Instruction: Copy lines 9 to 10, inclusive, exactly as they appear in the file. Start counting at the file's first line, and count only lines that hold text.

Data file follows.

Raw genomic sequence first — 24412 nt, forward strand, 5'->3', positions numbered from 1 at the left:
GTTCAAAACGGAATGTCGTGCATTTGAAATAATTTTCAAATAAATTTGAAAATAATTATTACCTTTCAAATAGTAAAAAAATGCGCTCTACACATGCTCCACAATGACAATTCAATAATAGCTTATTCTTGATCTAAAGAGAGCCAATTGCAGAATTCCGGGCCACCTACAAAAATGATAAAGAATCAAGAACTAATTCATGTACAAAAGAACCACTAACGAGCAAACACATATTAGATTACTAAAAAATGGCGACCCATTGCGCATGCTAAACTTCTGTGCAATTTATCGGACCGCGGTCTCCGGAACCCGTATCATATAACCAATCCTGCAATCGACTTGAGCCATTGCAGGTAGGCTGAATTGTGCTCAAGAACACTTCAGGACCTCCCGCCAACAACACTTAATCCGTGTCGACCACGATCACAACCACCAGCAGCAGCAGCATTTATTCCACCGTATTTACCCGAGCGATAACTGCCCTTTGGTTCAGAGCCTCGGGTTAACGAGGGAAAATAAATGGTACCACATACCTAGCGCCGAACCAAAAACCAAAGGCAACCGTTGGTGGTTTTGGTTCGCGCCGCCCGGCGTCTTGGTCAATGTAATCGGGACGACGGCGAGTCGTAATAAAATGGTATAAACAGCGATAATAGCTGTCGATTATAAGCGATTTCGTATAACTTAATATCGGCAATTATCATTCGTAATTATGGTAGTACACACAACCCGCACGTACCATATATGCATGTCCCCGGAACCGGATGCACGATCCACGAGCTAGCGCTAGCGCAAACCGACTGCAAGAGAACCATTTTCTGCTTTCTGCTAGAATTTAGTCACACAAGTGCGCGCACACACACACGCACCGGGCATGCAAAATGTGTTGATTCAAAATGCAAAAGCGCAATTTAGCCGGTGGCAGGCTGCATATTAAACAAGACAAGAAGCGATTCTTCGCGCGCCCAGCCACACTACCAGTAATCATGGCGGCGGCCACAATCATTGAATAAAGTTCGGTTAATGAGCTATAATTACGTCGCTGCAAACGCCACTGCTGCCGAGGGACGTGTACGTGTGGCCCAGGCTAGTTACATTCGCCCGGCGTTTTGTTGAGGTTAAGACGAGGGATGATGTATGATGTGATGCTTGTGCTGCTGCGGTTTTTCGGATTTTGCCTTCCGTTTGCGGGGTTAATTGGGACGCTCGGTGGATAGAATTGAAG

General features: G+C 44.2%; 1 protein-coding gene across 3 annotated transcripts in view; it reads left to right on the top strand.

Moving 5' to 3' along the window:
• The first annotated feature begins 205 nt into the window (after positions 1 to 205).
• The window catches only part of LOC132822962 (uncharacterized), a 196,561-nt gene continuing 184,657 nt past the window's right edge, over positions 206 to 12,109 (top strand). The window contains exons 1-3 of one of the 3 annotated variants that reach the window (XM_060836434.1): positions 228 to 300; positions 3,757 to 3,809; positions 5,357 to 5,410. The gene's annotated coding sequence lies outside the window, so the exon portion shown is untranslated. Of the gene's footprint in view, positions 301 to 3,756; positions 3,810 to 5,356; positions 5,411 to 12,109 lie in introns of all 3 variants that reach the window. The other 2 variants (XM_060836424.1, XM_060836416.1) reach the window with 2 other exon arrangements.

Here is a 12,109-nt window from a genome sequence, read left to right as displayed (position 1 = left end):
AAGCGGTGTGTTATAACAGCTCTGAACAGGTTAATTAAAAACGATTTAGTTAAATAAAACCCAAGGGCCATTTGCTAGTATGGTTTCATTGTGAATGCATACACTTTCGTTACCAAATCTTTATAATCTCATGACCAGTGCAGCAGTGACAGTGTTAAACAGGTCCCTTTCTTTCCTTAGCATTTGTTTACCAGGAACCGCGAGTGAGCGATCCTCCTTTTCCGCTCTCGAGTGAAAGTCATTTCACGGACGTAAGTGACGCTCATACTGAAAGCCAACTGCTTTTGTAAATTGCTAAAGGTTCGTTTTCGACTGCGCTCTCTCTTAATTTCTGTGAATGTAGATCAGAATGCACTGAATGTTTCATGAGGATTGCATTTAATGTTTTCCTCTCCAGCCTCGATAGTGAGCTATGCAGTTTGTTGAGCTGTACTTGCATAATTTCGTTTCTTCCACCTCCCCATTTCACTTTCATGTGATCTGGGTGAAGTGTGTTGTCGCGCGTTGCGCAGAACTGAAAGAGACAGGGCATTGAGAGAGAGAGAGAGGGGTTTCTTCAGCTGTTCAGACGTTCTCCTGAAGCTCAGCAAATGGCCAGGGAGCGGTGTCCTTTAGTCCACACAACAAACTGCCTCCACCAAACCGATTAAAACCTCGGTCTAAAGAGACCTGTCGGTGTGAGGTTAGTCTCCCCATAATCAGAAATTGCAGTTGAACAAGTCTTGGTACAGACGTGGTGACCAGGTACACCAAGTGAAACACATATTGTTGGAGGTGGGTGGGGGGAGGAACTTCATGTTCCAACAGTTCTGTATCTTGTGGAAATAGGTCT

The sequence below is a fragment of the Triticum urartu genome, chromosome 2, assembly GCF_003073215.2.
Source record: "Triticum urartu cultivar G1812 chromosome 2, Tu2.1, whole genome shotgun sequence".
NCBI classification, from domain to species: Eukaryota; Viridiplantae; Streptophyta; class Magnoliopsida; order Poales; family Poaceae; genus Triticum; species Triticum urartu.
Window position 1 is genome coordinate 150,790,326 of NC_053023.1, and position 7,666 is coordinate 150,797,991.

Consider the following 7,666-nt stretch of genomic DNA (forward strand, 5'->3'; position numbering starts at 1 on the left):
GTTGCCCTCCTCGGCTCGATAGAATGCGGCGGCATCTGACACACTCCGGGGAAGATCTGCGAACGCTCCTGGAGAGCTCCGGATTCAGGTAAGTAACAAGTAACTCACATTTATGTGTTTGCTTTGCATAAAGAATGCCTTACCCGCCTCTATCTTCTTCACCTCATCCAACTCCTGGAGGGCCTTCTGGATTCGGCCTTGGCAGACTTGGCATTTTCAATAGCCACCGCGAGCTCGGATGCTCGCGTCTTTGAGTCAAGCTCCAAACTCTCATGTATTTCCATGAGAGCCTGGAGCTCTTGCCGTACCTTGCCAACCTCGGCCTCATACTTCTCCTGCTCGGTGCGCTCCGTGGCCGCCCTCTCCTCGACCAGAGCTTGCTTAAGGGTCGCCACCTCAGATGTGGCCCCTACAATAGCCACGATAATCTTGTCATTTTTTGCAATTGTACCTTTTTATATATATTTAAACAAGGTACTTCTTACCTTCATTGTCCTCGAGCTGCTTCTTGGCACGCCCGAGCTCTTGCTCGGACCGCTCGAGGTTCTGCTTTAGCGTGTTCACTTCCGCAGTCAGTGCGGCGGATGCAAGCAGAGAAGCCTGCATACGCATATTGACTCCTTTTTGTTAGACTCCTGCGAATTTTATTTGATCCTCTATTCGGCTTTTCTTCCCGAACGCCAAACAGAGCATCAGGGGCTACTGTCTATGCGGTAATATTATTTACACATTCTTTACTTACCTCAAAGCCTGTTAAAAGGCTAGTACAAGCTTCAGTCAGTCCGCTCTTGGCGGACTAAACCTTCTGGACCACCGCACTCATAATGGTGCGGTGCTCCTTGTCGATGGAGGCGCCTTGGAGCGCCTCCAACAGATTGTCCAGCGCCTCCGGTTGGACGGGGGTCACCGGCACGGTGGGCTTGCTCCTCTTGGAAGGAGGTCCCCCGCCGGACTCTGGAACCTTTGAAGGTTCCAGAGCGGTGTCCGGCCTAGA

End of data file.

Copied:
The sequence below is a fragment of the Triticum urartu genome, chromosome 2, assembly GCF_003073215.2.
Source record: "Triticum urartu cultivar G1812 chromosome 2, Tu2.1, whole genome shotgun sequence".